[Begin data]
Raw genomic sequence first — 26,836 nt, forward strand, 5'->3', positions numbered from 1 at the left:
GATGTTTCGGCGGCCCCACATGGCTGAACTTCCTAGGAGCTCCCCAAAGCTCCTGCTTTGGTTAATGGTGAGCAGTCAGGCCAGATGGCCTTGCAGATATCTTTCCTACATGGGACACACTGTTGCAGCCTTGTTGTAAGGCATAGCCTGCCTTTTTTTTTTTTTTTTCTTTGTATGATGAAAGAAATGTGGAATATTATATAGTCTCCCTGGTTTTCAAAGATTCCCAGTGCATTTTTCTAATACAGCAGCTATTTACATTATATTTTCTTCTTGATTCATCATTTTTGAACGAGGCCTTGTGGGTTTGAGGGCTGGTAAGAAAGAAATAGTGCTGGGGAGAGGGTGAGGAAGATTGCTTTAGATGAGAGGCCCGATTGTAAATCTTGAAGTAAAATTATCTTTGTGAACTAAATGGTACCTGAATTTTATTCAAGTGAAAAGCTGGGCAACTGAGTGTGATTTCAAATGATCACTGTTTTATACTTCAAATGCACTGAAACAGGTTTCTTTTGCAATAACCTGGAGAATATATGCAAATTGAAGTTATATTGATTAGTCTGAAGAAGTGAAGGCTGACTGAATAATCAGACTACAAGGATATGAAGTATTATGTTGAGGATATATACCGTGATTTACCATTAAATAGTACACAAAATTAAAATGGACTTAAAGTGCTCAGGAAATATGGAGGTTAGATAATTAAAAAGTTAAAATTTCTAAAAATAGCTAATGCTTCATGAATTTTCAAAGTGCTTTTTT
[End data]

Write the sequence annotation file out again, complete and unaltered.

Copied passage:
Raw genomic sequence first — 26,836 nt, forward strand, 5'->3', positions numbered from 1 at the left:
GATGTTTCGGCGGCCCCACATGGCTGAACTTCCTAGGAGCTCCCCAAAGCTCCTGCTTTGGTTAATGGTGAGCAGTCAGGCCAGATGGCCTTGCAGATATCTTTCCTACATGGGACACACTGTTGCAGCCTTGTTGTAAGGCATAGCCTGCCTTTTTTTTTTTTTTTTCTTTGTATGATGAAAGAAATGTGGAATATTATATAGTCTCCCTGGTTTTCAAAGATTCCCAGTGCATTTTTCTAATACAGCAGCTATTTACATTATATTTTCTTCTTGATTCATCATTTTTGAACGAGGCCTTGTGGGTTTGAGGGCTGGTAAGAAAGAAATAGTGCTGGGGAGAGGGTGAGGAAGATTGCTTTAGATGAGAGGCCCGATTGTAAATCTTGAAGTAAAATTATCTTTGTGAACTAAATGGTACCTGAATTTTATTCAAGTGAAAAGCTGGGCAACTGAGTGTGATTTCAAATGATCACTGTTTTATACTTCAAATGCACTGAAACAGGTTTCTTTTGCAATAACCTGGAGAATATATGCAAATTGAAGTTATATTGATTAGTCTGAAGAAGTGAAGGCTGACTGAATAATCAGACTACAAGGATATGAAGTATTATGTTGAGGATATATACCGTGATTTACCATTAAATAGTACACAAAATTAAAATGGACTTAAAGTGCTCAGGAAATATGGAGGTTAGATAATTAAAAAGTTAAAATTTCTAAAAATAGCTAATGCTTCATGAATTTTCAAAGTGCTTTTTT